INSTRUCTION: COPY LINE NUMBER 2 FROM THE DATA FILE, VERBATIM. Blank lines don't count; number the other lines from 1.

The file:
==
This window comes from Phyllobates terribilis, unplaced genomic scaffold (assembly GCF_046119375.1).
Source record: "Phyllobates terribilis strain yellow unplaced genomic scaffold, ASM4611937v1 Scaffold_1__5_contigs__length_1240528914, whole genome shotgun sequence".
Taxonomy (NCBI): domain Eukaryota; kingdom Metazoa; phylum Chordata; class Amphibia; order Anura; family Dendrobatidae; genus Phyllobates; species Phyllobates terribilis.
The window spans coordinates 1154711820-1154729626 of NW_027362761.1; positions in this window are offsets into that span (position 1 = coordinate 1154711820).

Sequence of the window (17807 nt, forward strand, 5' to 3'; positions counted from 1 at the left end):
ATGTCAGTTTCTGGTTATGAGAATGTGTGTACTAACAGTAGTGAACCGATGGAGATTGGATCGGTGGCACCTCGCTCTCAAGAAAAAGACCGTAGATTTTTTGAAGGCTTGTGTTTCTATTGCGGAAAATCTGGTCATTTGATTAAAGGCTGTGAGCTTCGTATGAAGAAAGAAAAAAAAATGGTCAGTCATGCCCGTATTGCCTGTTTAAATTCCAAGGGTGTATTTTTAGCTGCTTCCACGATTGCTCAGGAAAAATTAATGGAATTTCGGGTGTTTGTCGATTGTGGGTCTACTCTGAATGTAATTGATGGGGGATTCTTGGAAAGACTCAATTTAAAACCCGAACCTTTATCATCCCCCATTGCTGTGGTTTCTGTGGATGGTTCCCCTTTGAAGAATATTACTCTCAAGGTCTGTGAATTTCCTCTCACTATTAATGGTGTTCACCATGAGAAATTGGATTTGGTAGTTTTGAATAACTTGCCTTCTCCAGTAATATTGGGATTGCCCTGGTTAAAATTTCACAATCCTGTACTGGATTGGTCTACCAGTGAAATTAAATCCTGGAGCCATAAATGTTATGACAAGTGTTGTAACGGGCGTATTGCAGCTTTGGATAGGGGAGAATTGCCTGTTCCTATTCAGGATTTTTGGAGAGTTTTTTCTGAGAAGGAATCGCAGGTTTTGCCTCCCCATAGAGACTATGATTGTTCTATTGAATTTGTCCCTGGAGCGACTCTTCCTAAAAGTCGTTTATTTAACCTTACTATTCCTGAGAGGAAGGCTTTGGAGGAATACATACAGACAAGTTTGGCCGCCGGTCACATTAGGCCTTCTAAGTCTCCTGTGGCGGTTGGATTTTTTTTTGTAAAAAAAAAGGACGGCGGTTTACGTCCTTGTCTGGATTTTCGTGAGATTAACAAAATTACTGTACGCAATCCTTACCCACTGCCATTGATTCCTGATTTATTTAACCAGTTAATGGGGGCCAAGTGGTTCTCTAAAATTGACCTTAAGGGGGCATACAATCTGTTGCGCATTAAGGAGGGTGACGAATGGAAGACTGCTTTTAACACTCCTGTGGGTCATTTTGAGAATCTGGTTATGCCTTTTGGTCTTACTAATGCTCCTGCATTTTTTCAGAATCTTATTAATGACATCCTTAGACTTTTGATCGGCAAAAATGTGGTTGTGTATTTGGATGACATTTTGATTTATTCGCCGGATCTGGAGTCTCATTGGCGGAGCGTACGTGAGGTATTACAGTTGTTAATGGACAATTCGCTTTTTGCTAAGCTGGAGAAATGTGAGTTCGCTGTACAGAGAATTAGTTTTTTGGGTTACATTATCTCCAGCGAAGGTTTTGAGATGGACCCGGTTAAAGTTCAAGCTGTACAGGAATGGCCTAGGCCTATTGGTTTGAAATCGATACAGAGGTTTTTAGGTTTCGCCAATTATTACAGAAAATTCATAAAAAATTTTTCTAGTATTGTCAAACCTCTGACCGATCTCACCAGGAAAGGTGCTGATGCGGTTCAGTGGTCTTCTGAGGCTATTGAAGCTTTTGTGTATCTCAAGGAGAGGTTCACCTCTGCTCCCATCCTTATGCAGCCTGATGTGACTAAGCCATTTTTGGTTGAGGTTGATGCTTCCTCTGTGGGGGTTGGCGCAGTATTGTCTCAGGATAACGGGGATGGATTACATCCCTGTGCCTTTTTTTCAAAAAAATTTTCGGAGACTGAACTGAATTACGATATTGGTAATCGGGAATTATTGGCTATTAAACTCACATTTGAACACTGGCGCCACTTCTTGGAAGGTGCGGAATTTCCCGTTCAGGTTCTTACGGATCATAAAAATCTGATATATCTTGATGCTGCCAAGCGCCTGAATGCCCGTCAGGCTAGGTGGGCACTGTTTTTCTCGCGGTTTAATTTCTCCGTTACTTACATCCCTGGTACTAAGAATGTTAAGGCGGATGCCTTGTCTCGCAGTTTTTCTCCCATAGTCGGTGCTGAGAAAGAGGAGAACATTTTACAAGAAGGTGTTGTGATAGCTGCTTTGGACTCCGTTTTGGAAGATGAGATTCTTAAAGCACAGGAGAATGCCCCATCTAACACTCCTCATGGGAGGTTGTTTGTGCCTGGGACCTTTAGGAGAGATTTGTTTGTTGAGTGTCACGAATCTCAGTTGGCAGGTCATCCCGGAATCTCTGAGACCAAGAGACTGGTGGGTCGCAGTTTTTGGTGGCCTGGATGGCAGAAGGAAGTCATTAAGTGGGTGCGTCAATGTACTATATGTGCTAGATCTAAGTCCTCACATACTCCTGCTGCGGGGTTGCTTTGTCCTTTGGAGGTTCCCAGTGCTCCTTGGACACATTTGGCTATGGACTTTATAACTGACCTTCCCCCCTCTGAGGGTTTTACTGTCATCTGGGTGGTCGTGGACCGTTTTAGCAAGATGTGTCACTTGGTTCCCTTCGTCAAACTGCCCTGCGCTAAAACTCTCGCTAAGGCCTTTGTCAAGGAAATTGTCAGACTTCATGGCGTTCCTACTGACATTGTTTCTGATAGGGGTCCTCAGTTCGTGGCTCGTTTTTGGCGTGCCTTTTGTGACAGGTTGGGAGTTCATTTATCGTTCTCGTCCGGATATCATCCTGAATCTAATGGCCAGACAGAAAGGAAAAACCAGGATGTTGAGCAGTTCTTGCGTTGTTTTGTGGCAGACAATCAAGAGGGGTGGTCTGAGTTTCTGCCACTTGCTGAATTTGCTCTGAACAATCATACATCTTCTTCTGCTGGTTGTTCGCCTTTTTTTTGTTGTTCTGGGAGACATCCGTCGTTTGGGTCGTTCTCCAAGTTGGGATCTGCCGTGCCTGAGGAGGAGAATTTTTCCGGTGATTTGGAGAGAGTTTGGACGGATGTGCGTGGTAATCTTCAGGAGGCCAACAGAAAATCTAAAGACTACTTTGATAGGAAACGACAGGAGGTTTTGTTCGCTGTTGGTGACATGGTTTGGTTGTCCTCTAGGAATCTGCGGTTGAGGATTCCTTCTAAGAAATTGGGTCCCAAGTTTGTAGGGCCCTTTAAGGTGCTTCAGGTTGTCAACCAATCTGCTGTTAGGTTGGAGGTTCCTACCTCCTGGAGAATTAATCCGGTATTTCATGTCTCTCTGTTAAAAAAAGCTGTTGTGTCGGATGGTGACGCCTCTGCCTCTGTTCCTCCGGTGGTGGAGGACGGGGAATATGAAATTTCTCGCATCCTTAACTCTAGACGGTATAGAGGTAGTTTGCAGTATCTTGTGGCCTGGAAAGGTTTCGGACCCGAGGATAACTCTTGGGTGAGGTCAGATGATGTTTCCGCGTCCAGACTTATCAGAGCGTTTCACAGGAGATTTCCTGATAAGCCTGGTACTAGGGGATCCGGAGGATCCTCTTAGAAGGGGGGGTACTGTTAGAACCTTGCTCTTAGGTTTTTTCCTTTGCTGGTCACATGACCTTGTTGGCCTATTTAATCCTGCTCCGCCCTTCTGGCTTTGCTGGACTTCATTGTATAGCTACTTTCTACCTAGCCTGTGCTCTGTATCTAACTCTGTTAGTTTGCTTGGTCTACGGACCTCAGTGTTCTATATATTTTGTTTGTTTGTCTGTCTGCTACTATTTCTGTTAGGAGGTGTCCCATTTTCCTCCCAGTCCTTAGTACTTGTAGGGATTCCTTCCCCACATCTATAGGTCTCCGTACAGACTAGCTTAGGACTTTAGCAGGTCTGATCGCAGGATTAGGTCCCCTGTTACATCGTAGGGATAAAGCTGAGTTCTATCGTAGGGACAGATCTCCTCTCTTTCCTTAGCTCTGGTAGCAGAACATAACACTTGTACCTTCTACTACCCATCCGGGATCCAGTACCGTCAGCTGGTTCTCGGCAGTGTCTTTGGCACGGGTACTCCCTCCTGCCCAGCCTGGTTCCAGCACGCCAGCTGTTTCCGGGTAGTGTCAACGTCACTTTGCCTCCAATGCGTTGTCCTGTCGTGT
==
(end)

Source record: "Phyllobates terribilis strain yellow unplaced genomic scaffold, ASM4611937v1 Scaffold_1__5_contigs__length_1240528914, whole genome shotgun sequence".